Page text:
A recent food physics article from (where else?) the Improbable Results science blog (1/2013).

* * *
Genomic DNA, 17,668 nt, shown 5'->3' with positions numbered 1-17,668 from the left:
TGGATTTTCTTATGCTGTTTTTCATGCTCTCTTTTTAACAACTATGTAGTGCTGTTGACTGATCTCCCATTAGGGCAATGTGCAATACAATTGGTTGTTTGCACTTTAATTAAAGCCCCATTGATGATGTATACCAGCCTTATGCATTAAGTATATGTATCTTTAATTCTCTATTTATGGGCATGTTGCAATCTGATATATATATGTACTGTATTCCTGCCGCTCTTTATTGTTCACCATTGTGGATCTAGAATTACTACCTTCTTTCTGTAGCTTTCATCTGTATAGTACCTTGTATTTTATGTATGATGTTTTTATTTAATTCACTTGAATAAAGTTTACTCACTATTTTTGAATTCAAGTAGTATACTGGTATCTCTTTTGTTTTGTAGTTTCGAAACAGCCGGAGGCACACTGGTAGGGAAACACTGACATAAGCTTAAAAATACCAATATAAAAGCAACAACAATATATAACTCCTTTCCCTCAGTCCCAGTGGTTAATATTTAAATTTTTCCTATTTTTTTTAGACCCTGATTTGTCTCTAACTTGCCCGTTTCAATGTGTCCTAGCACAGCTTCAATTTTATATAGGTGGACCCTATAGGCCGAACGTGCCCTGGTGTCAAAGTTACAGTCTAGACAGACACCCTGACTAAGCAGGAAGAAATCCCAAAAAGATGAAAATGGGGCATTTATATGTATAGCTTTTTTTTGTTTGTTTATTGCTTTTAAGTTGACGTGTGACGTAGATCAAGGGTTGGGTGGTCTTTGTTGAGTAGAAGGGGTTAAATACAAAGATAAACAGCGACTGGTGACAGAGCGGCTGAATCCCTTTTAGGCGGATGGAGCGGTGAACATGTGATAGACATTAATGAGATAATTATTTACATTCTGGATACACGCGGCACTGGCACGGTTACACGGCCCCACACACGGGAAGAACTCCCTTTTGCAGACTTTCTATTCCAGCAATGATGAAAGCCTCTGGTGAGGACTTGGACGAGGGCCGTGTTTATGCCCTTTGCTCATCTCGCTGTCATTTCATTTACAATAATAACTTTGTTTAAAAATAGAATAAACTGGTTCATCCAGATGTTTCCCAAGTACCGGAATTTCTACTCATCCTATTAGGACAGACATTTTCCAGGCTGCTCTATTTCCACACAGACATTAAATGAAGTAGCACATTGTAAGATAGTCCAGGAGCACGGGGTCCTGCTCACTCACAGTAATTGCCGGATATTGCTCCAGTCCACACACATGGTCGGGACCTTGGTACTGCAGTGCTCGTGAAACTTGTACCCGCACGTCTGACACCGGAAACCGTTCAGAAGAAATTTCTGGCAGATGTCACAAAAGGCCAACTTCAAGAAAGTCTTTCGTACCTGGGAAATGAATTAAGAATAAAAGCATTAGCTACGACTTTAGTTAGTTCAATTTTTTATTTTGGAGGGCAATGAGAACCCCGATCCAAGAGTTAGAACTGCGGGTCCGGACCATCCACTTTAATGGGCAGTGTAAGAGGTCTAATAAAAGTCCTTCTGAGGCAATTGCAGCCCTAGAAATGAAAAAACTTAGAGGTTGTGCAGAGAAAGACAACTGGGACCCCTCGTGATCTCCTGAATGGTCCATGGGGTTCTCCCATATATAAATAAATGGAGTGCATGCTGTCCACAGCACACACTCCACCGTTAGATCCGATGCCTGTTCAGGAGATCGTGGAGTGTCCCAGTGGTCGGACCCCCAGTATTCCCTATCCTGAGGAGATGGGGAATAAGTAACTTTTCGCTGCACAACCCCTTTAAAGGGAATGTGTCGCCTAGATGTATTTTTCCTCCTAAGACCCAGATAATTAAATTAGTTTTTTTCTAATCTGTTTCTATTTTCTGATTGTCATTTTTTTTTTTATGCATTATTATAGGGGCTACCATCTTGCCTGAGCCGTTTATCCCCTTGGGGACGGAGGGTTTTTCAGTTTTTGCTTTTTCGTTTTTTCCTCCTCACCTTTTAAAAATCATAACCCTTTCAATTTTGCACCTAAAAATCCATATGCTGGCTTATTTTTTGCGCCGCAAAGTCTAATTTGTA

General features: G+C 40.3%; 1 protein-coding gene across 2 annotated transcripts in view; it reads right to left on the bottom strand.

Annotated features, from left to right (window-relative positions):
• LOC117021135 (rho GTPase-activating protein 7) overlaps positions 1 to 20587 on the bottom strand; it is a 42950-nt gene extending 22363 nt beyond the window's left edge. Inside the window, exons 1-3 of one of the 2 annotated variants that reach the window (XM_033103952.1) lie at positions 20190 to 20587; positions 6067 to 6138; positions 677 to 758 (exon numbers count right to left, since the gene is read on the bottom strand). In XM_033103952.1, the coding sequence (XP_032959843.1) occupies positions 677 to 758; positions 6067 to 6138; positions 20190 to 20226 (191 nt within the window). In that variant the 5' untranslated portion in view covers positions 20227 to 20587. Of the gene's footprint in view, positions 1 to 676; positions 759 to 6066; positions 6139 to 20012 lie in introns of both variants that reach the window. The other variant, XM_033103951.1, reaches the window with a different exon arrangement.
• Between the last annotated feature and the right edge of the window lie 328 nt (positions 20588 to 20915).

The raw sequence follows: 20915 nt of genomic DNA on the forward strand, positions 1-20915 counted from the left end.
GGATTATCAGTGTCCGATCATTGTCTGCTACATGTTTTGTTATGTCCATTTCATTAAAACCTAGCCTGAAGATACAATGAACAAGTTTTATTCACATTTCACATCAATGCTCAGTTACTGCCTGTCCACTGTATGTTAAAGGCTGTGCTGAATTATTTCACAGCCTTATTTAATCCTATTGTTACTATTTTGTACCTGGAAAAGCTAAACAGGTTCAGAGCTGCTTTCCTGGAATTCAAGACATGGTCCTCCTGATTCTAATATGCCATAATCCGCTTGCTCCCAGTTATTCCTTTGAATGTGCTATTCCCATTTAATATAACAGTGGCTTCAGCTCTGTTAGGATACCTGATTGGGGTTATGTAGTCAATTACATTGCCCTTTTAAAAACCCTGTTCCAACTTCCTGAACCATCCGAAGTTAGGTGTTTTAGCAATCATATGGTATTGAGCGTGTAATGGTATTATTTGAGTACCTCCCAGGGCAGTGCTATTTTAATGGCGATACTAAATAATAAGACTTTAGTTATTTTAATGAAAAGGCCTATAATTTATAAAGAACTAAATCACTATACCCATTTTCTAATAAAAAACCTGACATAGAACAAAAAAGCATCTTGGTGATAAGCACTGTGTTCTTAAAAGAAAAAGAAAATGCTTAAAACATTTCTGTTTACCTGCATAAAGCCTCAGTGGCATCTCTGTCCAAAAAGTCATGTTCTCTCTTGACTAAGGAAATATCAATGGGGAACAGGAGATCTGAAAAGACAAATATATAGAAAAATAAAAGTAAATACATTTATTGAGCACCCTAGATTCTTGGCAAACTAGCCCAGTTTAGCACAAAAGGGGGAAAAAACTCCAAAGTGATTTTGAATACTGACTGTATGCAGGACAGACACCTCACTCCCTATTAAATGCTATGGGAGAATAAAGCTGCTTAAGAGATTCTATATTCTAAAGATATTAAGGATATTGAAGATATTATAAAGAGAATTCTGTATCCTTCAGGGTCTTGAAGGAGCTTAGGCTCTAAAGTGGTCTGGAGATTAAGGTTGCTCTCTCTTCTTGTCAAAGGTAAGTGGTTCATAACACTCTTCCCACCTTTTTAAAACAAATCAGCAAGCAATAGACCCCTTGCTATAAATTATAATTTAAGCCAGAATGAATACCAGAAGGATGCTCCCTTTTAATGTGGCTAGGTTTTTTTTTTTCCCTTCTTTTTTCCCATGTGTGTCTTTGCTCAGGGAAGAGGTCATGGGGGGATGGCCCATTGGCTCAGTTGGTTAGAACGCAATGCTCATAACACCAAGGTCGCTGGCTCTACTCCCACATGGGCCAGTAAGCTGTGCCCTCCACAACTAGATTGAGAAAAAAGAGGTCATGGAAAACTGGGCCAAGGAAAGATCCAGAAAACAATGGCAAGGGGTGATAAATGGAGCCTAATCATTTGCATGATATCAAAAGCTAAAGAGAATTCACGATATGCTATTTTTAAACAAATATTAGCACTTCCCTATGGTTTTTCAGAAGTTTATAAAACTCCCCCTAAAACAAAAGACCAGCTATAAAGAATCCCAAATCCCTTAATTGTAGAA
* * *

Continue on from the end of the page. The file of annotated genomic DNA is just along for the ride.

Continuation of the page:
Abstract: Cereals microstructure is one of the primary quality attributes of cereals. Cereals rehydration and milk diffusion depends on such microstructure and thus, the crispiness and the texture, which will make it more palatable for the final consumer. Magnetic Resonance Imaging (MRI) is a very powerful topographic tool since acquisition parameter leads to a wide possibility for identifying textures, structures and liquids mobility. It is suited for non-invasive imaging of water and fats. Rehydration and diffusion cereals processes were measured by MRI at different times and using two different kinds of milk, varying their fat level. Several images were obtained. A combination of textural analysis (based on the analysis of histograms) and segmentation methods (in order to understand the rehydration level of each variety of cereals) were performed. According to the rehydration level, no advisable clustering behavior was found. Nevertheless, some differences were noticeable between the coating, the type of milk and the variety of cereals. [Full text of article]